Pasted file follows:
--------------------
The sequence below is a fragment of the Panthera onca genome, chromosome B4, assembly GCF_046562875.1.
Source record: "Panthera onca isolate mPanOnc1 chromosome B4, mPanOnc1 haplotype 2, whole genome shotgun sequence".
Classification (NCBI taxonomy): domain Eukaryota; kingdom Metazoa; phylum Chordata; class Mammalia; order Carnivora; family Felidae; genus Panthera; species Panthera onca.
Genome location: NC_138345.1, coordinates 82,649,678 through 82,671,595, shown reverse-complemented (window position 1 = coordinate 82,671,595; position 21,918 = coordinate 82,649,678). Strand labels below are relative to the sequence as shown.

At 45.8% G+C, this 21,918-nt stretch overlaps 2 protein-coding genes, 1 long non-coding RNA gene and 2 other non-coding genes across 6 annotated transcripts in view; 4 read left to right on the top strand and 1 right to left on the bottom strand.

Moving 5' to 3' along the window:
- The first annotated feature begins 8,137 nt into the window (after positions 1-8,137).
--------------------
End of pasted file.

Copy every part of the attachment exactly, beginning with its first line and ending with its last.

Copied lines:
The sequence below is a fragment of the Panthera onca genome, chromosome B4, assembly GCF_046562875.1.
Source record: "Panthera onca isolate mPanOnc1 chromosome B4, mPanOnc1 haplotype 2, whole genome shotgun sequence".
Classification (NCBI taxonomy): domain Eukaryota; kingdom Metazoa; phylum Chordata; class Mammalia; order Carnivora; family Felidae; genus Panthera; species Panthera onca.
Genome location: NC_138345.1, coordinates 82,649,678 through 82,671,595, shown reverse-complemented (window position 1 = coordinate 82,671,595; position 21,918 = coordinate 82,649,678). Strand labels below are relative to the sequence as shown.

At 45.8% G+C, this 21,918-nt stretch overlaps 2 protein-coding genes, 1 long non-coding RNA gene and 2 other non-coding genes across 6 annotated transcripts in view; 4 read left to right on the top strand and 1 right to left on the bottom strand.

Moving 5' to 3' along the window:
- The first annotated feature begins 8,137 nt into the window (after positions 1-8,137).